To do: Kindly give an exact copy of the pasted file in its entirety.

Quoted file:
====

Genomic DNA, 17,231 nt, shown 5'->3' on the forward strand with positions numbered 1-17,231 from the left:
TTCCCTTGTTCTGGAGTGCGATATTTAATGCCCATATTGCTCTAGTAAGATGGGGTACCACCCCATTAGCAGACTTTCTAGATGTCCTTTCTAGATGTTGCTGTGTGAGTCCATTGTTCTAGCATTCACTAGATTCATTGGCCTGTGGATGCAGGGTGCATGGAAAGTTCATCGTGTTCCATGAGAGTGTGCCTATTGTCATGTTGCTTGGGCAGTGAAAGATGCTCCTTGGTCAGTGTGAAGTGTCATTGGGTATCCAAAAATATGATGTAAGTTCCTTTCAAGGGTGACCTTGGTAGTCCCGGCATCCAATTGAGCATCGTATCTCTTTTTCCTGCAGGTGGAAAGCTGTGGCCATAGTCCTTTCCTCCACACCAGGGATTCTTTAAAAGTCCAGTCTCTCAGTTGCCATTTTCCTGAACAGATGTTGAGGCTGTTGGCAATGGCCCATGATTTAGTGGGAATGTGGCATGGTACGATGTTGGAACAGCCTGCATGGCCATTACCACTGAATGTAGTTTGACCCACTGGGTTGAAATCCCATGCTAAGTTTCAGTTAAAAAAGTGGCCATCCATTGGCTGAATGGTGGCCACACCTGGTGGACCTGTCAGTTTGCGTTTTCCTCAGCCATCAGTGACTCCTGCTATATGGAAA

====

Genomic DNA, 17,231 nt, shown 5'->3' on the forward strand with positions numbered 1-17,231 from the left:
TTCCCTTGTTCTGGAGTGCGATATTTAATGCCCATATTGCTCTAGTAAGATGGGGTACCACCCCATTAGCAGACTTTCTAGATGTCCTTTCTAGATGTTGCTGTGTGAGTCCATTGTTCTAGCATTCACTAGATTCATTGGCCTGTGGATGCAGGGTGCATGGAAAGTTCATCGTGTTCCATGAGAGTGTGCCTATTGTCATGTTGCTTGGGCAGTGAAAGATGCTCCTTGGTCAGTGTGAAGTGTCATTGGGTATCCAAAAATATGATGTAAGTTCCTTTCAAGGGTGACCTTGGTAGTCCCGGCATCCAATTGAGCATCGTATCTCTTTTTCCTGCAGGTGGAAAGCTGTGGCCATAGTCCTTTCCTCCACACCAGGGATTCTTTAAAAGTCCAGTCTCTCAGTTGCCATTTTCCTGAACAGATGTTGAGGCTGTTGGCAATGGCCCATGATTTAGTGGGAATGTGGCATGGTACGATGTTGGAACAGCCTGCATGGCCATTACCACTGAATGTAGTTTGACCCACTGGGTTGAAATCCCATGCTAAGTTTCAGTTAAAAAAGTGGCCATCCATTGGCTGAATGGTGGCCACACCTGGTGGACCTGTCAGTTTGCGTTTTCCTCAGCCATCAGTGACTCCTGCTATATGGAAA